WBOP Covid-19 Fund (closed)
At the onset of Covid-19, as the country went into lockdown, funders in the Western Bay of Plenty rallied and very quickly came together to establish a new rapid response fund to support community groups who were experiencing increased demand and/or funding shortfall as a result of the pandemic.
The funders, who collectively pooled funds to create the WBOP Rapid Response Fund, included TECT, BayTrust, Acorn Foundation and Tauranga City Council.
The fund then moved into 'Phase 2 - Recovery' to support Western Bay of Plenty community groups to recover and survive the medium-term impact of Covid-19.
To read about and hear from some of the organisations supported by the WBOP Covid-19 Fund, click here.
For updates on phases 1 and 2 of the fund, keep reading below.
Phase 2: Recovery
While the initial Rapid Response Fund launched by local funders in April was to provide emergency support, Phase 2 was implemented to aid the recovery phase; enabling the longer-term rebuild of the community sector.
The fund was part two of a three-phase approach planned by the funders. While the first phase aimed to support groups facing immediate challenges created by Covid-19, the second phase supported the medium-term recovery, and the third phase will support the longer-term resilience and reinvention of the sector.
BayTrust Chief Executive Alastair Rhodes said the funders were pleased with the feedback they received from successful Rapid Response Funding recipients, with many stating they appreciated the speed and ease of the process.
“The first phase has been really successful. We supported 33 community groups, and established a system of collaboration with other local funders that has enabled a single application and quick turn-around of approvals. We will continue with a similar approach through phases two and three.”
Ex Tauranga City Council Mayor Tenby Powell said many community groups in the region have faced an increased demand for services, inability to fundraise, and need to adapt service delivery to operate safely. “All of these impacts have forced community groups to think outside the box. We are seeing incredible examples of collaboration, adaptation of service, and innovative approaches to address the challenges arising from Covid-19. But these come at a cost and we are keen to help our community providers deliver great outcomes by providing joint financial assistance with other local funders. That support will lead to our region coming out stronger on the other side of this crisis.”
Acorn Foundation General Manager Lori Luke said the fund, which was valued at $777,000, would ensure the continuity of support services people rely on in our region. “We have made it through the initial disruption of lockdown, and now it is time to regroup. We can’t know for sure what the full impact of Covid-19 will be for our community, but by ensuring our community groups are well resourced, we can be confident of their continued service delivery.”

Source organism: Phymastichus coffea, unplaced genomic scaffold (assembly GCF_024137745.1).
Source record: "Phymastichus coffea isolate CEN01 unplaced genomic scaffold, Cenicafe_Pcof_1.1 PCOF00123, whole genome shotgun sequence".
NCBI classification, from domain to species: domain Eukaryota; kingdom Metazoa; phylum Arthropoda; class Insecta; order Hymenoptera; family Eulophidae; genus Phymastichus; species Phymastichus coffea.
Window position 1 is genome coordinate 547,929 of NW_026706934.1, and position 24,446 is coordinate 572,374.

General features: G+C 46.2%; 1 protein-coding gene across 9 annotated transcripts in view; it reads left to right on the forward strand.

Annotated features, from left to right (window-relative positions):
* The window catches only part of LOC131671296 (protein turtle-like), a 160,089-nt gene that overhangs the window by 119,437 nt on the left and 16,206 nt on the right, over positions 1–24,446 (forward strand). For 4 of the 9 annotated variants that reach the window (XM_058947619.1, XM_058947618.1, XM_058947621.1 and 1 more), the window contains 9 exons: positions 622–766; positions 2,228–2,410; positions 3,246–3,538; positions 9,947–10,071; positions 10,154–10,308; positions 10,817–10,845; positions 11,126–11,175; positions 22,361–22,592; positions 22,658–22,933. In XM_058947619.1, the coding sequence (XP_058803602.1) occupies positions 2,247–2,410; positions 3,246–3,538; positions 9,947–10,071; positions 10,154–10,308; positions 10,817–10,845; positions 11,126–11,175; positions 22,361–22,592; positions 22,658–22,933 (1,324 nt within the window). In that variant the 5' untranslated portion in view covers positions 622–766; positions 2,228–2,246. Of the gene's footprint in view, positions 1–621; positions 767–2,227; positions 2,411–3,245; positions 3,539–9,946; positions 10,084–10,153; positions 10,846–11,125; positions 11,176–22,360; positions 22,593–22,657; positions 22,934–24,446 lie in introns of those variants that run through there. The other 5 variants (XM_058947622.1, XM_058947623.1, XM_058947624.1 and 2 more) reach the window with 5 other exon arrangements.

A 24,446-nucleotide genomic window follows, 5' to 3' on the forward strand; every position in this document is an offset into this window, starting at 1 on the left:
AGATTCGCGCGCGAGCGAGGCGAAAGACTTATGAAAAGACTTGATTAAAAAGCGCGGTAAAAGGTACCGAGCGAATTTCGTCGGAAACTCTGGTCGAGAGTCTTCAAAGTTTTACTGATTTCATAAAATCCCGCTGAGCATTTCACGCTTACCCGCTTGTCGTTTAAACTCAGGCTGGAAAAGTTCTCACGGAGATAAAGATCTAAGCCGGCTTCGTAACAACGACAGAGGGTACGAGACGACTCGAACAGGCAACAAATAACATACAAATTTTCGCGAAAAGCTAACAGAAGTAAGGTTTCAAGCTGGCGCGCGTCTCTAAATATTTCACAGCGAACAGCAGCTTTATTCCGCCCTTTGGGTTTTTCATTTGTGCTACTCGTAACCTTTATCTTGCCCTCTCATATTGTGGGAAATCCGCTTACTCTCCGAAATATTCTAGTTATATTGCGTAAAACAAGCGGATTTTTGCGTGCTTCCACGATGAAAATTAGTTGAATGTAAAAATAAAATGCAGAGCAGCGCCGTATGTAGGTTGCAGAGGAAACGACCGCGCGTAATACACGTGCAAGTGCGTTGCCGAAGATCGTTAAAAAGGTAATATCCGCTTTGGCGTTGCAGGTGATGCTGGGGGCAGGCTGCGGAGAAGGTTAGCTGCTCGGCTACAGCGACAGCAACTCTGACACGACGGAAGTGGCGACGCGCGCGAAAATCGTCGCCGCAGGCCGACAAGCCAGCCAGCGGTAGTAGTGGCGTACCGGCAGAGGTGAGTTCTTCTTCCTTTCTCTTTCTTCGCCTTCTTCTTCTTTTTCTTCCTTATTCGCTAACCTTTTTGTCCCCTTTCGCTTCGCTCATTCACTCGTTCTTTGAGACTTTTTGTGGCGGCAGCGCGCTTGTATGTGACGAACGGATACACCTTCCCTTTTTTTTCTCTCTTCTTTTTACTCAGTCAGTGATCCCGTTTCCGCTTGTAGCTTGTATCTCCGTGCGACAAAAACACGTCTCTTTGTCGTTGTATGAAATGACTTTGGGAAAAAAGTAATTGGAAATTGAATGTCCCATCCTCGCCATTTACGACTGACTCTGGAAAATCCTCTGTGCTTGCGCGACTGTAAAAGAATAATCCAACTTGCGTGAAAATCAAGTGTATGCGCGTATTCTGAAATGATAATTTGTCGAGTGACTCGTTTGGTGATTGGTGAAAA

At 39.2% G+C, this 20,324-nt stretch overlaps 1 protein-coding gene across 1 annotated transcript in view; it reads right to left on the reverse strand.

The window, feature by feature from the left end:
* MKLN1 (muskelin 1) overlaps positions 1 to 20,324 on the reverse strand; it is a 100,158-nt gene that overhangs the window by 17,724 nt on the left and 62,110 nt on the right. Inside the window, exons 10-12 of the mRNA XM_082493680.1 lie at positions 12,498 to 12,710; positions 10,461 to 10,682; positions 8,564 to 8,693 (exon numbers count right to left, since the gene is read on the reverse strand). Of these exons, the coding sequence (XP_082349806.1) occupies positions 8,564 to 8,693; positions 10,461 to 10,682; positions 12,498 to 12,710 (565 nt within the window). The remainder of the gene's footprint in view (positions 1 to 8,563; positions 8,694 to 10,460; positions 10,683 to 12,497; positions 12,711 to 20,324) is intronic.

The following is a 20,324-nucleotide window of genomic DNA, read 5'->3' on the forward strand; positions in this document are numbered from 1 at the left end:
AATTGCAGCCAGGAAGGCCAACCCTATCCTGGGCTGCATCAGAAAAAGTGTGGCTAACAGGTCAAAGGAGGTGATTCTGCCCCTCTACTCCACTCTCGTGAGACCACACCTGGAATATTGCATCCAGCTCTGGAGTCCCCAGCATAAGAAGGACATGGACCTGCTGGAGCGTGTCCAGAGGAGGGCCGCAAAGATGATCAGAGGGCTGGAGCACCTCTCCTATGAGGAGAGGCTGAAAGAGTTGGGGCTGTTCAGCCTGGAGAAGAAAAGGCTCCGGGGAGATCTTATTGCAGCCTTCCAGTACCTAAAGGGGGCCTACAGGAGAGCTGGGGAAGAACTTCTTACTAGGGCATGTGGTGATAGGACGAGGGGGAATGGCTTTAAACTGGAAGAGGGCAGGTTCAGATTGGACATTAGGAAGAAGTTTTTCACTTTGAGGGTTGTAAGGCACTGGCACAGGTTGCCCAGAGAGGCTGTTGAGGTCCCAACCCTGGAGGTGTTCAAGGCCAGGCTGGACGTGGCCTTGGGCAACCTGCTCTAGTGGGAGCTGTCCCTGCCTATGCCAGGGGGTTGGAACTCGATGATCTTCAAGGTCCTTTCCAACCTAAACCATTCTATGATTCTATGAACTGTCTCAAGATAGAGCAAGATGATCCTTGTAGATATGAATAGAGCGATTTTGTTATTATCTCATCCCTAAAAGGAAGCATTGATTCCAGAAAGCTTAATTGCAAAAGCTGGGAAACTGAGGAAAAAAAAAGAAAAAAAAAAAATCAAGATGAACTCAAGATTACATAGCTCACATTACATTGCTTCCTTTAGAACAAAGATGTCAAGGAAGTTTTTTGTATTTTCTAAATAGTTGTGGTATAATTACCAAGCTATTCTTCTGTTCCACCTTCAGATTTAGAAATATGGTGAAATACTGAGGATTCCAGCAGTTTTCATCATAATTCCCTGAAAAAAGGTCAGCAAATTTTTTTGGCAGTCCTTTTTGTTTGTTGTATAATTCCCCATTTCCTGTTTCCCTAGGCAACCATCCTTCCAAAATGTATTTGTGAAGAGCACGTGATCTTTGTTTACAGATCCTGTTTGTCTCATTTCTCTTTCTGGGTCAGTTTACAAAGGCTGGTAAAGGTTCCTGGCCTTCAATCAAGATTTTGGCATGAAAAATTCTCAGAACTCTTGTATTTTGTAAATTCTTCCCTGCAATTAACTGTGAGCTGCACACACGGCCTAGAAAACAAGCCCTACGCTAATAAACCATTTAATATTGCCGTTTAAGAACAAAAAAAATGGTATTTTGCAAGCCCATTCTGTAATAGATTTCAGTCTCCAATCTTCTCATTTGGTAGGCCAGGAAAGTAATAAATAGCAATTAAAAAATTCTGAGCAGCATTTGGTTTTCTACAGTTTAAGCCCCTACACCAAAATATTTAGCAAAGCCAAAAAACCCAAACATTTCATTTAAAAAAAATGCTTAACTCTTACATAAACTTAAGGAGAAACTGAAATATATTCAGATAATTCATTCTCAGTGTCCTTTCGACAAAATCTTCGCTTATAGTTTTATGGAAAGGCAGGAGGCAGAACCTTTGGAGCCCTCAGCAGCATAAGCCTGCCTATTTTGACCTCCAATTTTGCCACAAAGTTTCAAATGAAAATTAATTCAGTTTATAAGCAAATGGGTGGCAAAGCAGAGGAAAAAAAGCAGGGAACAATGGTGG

Not-for-profits and non-governmental organisations in Tauranga and the Western Bay of Plenty were eligible to apply to the fund. Priority was given to groups that provided services most likely to have a positive influence on longer-term recovery.
The fund complemented government agency support provided for Covid-19 responses, and was not for business as usual operations. Applications for any business as usual operational costs can continue to be made directly with each funder.
Initial Rapid Response Phase
Funders in the Western Bay of Plenty rallied and very quickly came together to establish a new rapid response fund to support community groups who were experiencing increased demand and/or funding shortfall as a result of COVID-19.
The funders, who collectively pooled funds totalling $600,000 to create the WBOP Rapid Response Fund included TECT, BayTrust, Acorn Foundation and Tauranga City Council.
TECT General Manager, Wayne Werder, said at the time "Through this funding we will support those community groups protecting and caring for the most vulnerable in our community. As we are all individually taking steps to protect ourselves, families and colleagues from the effects of the virus, let’s not forget the impact this will have on our neighbours; those unwell, unsafe, with no shelter and lack of access to food and essential supplies. These are realities that many in our region are facing and will continue to face in the coming weeks.”
Groups who were providing essential services as defined by the government were the first to be invited to make an application to the Rapid Response Fund before it was opened up to the wider not-for-profit sector. Others eligible to apply included groups that faced a significant funding shortfall, saw an increase in demand or faced additional costs in enabling them to adapt their service delivery to meet the restrictions of the government’s Alert Level system.
“We are committed to working together to get this funding where it is needed most, to pay grants quickly and upfront, and to adapt to evolving community needs in order to support gaps not covered by government funding,” said Lori Luke, Acorn Foundation General Manager. “This collective commitment of funders is a testament to our dedication to our region and a recognition that we can amplify our impact by working together.”
Tauranga City Council Mayor Tenby Powell said it was vitally important we support community groups which were working with those who were not able to meet all of their own needs during the pandemic lockdown. “It is crucial that we give our region’s community groups the resources they need to help our more vulnerable people deal with the Covid-19 emergency, while we continue to work on longer-term mechanisms to counteract the economic and social implications” said Tenby.